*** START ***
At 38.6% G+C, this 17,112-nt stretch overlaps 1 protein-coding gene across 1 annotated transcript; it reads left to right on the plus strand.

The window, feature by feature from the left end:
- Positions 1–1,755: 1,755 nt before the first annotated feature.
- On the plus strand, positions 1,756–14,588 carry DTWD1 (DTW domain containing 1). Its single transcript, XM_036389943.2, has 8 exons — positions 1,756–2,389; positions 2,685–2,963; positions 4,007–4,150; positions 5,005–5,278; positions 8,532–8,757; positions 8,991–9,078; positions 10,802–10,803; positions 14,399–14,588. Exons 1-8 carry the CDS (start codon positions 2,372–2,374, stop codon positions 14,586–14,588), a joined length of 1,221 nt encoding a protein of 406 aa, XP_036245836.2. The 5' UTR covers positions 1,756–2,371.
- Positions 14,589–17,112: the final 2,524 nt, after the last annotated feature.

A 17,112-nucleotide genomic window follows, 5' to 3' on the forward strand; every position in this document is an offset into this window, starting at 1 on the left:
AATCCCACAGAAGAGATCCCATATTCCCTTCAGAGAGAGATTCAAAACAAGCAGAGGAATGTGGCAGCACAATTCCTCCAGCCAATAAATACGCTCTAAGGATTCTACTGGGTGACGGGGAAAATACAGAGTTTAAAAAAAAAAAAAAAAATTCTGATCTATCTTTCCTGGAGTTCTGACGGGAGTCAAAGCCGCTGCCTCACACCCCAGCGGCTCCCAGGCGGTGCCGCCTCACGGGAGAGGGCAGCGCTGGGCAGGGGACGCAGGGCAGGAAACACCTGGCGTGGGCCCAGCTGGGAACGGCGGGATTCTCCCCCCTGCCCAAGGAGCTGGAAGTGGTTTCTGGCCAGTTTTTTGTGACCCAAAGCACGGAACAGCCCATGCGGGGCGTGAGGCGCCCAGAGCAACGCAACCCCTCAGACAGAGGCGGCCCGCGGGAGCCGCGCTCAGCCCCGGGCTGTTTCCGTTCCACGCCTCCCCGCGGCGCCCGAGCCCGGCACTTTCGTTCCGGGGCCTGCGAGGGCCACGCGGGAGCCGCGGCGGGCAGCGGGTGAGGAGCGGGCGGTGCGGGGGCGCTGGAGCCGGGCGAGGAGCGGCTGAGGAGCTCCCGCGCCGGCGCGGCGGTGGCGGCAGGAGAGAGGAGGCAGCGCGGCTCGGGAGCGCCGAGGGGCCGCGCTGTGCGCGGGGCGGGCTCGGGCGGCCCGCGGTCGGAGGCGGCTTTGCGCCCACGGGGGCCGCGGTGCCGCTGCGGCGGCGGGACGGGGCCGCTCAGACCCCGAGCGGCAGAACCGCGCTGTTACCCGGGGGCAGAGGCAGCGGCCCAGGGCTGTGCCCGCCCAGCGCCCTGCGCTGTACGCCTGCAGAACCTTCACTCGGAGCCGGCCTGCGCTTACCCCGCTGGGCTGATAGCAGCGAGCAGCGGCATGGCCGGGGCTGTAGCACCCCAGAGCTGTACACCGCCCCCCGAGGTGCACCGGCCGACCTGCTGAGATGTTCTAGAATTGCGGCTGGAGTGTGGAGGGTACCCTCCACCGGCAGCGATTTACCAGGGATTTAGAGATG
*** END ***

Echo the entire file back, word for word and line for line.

At 38.6% G+C, this 17,112-nt stretch overlaps 1 protein-coding gene across 1 annotated transcript; it reads left to right on the plus strand.

The window, feature by feature from the left end:
- Positions 1–1,755: 1,755 nt before the first annotated feature.
- On the plus strand, positions 1,756–14,588 carry DTWD1 (DTW domain containing 1). Its single transcript, XM_036389943.2, has 8 exons — positions 1,756–2,389; positions 2,685–2,963; positions 4,007–4,150; positions 5,005–5,278; positions 8,532–8,757; positions 8,991–9,078; positions 10,802–10,803; positions 14,399–14,588. Exons 1-8 carry the CDS (start codon positions 2,372–2,374, stop codon positions 14,586–14,588), a joined length of 1,221 nt encoding a protein of 406 aa, XP_036245836.2. The 5' UTR covers positions 1,756–2,371.
- Positions 14,589–17,112: the final 2,524 nt, after the last annotated feature.

A 17,112-nucleotide genomic window follows, 5' to 3' on the forward strand; every position in this document is an offset into this window, starting at 1 on the left:
AATCCCACAGAAGAGATCCCATATTCCCTTCAGAGAGAGATTCAAAACAAGCAGAGGAATGTGGCAGCACAATTCCTCCAGCCAATAAATACGCTCTAAGGATTCTACTGGGTGACGGGGAAAATACAGAGTTTAAAAAAAAAAAAAAAAATTCTGATCTATCTTTCCTGGAGTTCTGACGGGAGTCAAAGCCGCTGCCTCACACCCCAGCGGCTCCCAGGCGGTGCCGCCTCACGGGAGAGGGCAGCGCTGGGCAGGGGACGCAGGGCAGGAAACACCTGGCGTGGGCCCAGCTGGGAACGGCGGGATTCTCCCCCCTGCCCAAGGAGCTGGAAGTGGTTTCTGGCCAGTTTTTTGTGACCCAAAGCACGGAACAGCCCATGCGGGGCGTGAGGCGCCCAGAGCAACGCAACCCCTCAGACAGAGGCGGCCCGCGGGAGCCGCGCTCAGCCCCGGGCTGTTTCCGTTCCACGCCTCCCCGCGGCGCCCGAGCCCGGCACTTTCGTTCCGGGGCCTGCGAGGGCCACGCGGGAGCCGCGGCGGGCAGCGGGTGAGGAGCGGGCGGTGCGGGGGCGCTGGAGCCGGGCGAGGAGCGGCTGAGGAGCTCCCGCGCCGGCGCGGCGGTGGCGGCAGGAGAGAGGAGGCAGCGCGGCTCGGGAGCGCCGAGGGGCCGCGCTGTGCGCGGGGCGGGCTCGGGCGGCCCGCGGTCGGAGGCGGCTTTGCGCCCACGGGGGCCGCGGTGCCGCTGCGGCGGCGGGACGGGGCCGCTCAGACCCCGAGCGGCAGAACCGCGCTGTTACCCGGGGGCAGAGGCAGCGGCCCAGGGCTGTGCCCGCCCAGCGCCCTGCGCTGTACGCCTGCAGAACCTTCACTCGGAGCCGGCCTGCGCTTACCCCGCTGGGCTGATAGCAGCGAGCAGCGGCATGGCCGGGGCTGTAGCACCCCAGAGCTGTACACCGCCCCCCGAGGTGCACCGGCCGACCTGCTGAGATGTTCTAGAATTGCGGCTGGAGTGTGGAGGGTACCCTCCACCGGCAGCGATTTACCAGGGATTTAGAGATG